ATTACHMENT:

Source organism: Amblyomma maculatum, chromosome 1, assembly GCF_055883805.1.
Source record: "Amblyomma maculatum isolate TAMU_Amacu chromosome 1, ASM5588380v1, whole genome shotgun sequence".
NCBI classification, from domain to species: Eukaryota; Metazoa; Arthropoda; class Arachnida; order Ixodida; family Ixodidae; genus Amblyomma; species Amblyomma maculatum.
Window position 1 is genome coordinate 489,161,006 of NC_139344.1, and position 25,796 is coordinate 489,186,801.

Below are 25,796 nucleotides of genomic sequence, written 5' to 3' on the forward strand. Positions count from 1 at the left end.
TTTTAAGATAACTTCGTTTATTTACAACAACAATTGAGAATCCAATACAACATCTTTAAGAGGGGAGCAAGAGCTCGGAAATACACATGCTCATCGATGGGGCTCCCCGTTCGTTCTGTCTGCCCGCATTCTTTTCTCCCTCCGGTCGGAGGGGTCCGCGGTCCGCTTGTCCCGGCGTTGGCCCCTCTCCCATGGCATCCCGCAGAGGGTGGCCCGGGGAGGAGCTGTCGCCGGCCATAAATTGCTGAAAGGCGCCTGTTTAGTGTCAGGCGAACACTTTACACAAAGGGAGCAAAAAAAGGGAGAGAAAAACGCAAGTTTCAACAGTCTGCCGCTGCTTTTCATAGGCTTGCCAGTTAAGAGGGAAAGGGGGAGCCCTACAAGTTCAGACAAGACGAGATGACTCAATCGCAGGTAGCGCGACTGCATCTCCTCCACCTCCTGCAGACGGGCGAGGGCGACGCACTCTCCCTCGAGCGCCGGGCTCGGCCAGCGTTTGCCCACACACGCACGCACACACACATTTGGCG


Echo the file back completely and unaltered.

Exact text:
Source organism: Amblyomma maculatum, chromosome 1, assembly GCF_055883805.1.
Source record: "Amblyomma maculatum isolate TAMU_Amacu chromosome 1, ASM5588380v1, whole genome shotgun sequence".
NCBI classification, from domain to species: Eukaryota; Metazoa; Arthropoda; class Arachnida; order Ixodida; family Ixodidae; genus Amblyomma; species Amblyomma maculatum.
Window position 1 is genome coordinate 489,161,006 of NC_139344.1, and position 25,796 is coordinate 489,186,801.

Below are 25,796 nucleotides of genomic sequence, written 5' to 3' on the forward strand. Positions count from 1 at the left end.
TTTTAAGATAACTTCGTTTATTTACAACAACAATTGAGAATCCAATACAACATCTTTAAGAGGGGAGCAAGAGCTCGGAAATACACATGCTCATCGATGGGGCTCCCCGTTCGTTCTGTCTGCCCGCATTCTTTTCTCCCTCCGGTCGGAGGGGTCCGCGGTCCGCTTGTCCCGGCGTTGGCCCCTCTCCCATGGCATCCCGCAGAGGGTGGCCCGGGGAGGAGCTGTCGCCGGCCATAAATTGCTGAAAGGCGCCTGTTTAGTGTCAGGCGAACACTTTACACAAAGGGAGCAAAAAAAGGGAGAGAAAAACGCAAGTTTCAACAGTCTGCCGCTGCTTTTCATAGGCTTGCCAGTTAAGAGGGAAAGGGGGAGCCCTACAAGTTCAGACAAGACGAGATGACTCAATCGCAGGTAGCGCGACTGCATCTCCTCCACCTCCTGCAGACGGGCGAGGGCGACGCACTCTCCCTCGAGCGCCGGGCTCGGCCAGCGTTTGCCCACACACGCACGCACACACACATTTGGCG